“Leaving this seat of desolation, we prosecuted our voyage along the coast, and the next day came to Rosetta, where we landed, although the earth still continued in violent agitation. But we were scarcely arrived at our inn, when we were once more obliged to return to the boat, and in about half an hour, we saw the greatest part of the town, and the inn at which we had set up, dashed to the ground, and burying all its inhabitants beneath its ruins.

“In this manner proceeding onwards in our little vessel, finding no safety on land, and yet, from the smallness of our boat, having but a very dangerous continuance at sea, we at length landed at Lopizium, a castle midway between Tropoea and Euphemia, the city to which, as I said before, we were bound. Here, wherever I turned my eyes, nothing but scenes of ruin and horror appeared; towns and castles levelled to the ground: Strombolo, though at sixty miles distance, belching forth flames in an unusual manner, and with a noise which I could distinctly hear. But my attention was quickly turned from more remote, to contiguous danger. The rumbling sound of an approaching earthquake, which we by this time were grown acquainted with, alarmed us for the consequences. It every moment seemed to grow louder, and to approach more near. The place on which we stood, now began to shake most dreadfully; so that being unable to stand, my companions and I caught hold of whatever shrub grew next us, and supported ourselves in that manner.

“After some time, this very violent paroxysm ceasing, we again stood up, in order to prosecute our voyage to Euphemia, that lay within sight. In the mean time, while we were preparing for this purpose, I turned my eyes towards the city, but could see only a frightful dark cloud, that seemed to rest upon the place. This the more surprised us, as the weather was so very serene. We waited, therefore, till the cloud was past away, then turning to look for the city, it was totally sunk. Wonderful to tell! nothing but a dismal and putrid lake was seen where it stood. We looked about to find some one that could tell us of its sad catastrophe, but could see none: all was become a melancholy solitude–a scene of hideous desolations. Thus proceeding pensively along, in quest of some human being that could give us some little information, we at length saw a boy sitting by the shore, and appearing stupified with terror. Of him, therefore, we enquired concerning the fate of the city; but he could not be prevailed upon to give us an answer. We entreated him, with every expression of tenderness and pity, to tell us; but his senses were quite wrapped up in the contemplation of the danger he had escaped. We offered him some victuals, but he seemed to loath the sight. We still persisted in our offices of kindness, but he only pointed to the place of the city, like one out of his senses; and then running up into the woods, was never heard of after. Such was the fate of the city of Euphemia; and as we continued our melancholy course along the shore, the whole coast, for the space of two hundred miles, presented nothing but the remains of cities, and men scattered, without a habitation, over the fields. Proceeding thus along, we at length ended our distressful voyage by arriving at Naples, after having escaped a thousand dangers, both at sea and land.”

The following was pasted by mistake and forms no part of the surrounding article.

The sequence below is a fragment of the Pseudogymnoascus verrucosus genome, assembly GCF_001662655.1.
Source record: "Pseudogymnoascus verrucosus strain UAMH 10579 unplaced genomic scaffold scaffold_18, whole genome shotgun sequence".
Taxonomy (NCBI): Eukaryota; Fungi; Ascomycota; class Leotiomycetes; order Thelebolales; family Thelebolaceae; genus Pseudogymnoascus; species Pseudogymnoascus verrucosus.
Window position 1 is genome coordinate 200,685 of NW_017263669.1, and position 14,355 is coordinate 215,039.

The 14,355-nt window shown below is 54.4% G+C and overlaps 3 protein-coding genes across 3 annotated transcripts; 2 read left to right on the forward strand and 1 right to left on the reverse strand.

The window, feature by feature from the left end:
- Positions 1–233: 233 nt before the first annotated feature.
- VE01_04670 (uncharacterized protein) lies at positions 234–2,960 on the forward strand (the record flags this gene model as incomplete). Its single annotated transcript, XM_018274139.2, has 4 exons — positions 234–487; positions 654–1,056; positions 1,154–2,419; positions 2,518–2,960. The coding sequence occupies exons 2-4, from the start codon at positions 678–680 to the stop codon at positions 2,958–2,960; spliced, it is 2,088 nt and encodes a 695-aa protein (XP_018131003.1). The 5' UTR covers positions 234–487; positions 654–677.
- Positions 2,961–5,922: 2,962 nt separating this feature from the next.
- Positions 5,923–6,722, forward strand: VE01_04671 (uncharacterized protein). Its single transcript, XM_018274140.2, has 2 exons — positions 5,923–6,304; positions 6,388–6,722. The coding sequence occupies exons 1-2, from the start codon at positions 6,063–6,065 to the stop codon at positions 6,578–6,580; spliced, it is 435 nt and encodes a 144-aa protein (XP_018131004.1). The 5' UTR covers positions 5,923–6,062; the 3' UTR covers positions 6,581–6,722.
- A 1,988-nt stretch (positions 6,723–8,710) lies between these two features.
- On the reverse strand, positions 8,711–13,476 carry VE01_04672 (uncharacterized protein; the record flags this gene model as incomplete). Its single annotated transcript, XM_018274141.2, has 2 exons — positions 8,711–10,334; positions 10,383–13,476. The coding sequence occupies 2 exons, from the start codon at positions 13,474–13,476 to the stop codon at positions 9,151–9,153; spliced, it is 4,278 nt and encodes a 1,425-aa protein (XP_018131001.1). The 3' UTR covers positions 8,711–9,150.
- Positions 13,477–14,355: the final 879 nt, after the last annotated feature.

“The children were all highly interested by this extract, but a secret awe crept over their minds, as they listened to the account of this dreadful visitation, and they felt thankful that a gracious Providence had placed him in this happy isle, where such tremendous convulsions are but seldom felt.

“I learnt a passage from Cowper’s ‘Task,’ the other day, mamma,” said Emily, “in which he deplores a similar catastrophe, that occurred in Sicily some time ago: may I repeat it to my brother and sister?”

“Certainly, my dear,” replied Mrs. Bernard.

Emily having received the approbation of her mother, immediately recited the following striking passage:

“Alas, for Sicily! rude fragments now Lie scatter’d, where the shapely column stood. Her palaces are dust. In all her streets, The voice of singing and the sprightly chord Are silent. Revelry, and dance, and show, Suffer a syncope and solemn passe,
While God performs upon the trembling stage Of his own works, his dreadful part alone, How does the earth receive him? With what signs Of gratulation and delight, her king. Pours she not all her choicest fruits abroad, Her sweetest flowers, her aromatic gums, Disclosing Paradise where’er he treads? She quakes at his approach: her hollow womb Conceiving thunders, through a thousand deeps And fiery caverns, roars beneath his foot. “The hills move lightly, and the mouontains smoke, For he hath touch’d them. From the extremest point Of elevation, down into the abyss.
His wrath is busy, and his arm is felt. The rocks fall headlong, and the valleys rise: The rivers die into offensive pools, And, charg’d with putrid verdure, breathe a gross And mortal nuisance into all the air. What solid was, by transformation strange, Grows fluid; and the fix’d and rooted earth, Tormented into billows, heaves and swells, Or with vortiginous and hideous whirl, Sucks down its prey insatiable. Immense The tumult and the overthrow; the pangs And agonies of human and of brute
Multitudes, fugitive on every side, And fugitive in vain. The sylvan scene Migrates uplifted, and with all its soil Alighting in far distant fields, finds out A new possessor, and survives the change. Ocean has caught the phrenzy; and upwrought To an enormous and o’erbearing height, Not by a mighty wind, but by that voice Which winds and waves obey, invades the shore Resistless. Never such a sudden flood. Upridg’d so high, and sent on such a charge, Possess’d an inland scene. Where sow the throng That press’d the beach, and hasty to depart, Look’d to the sea for safety? They are gone! Gone with the refluent wave into the deep, A prince with half his people! Ancient towers, And roofs embattled high, the gloomy scenes, Where beauty oft, and *etter’d worth, consume Life in the unproductive shades of death, Fall prone. The pale inhabitants come forth, And happy in their unforseen release From all the rigours of restraint, enjoy The terrors of the day that sets them free.”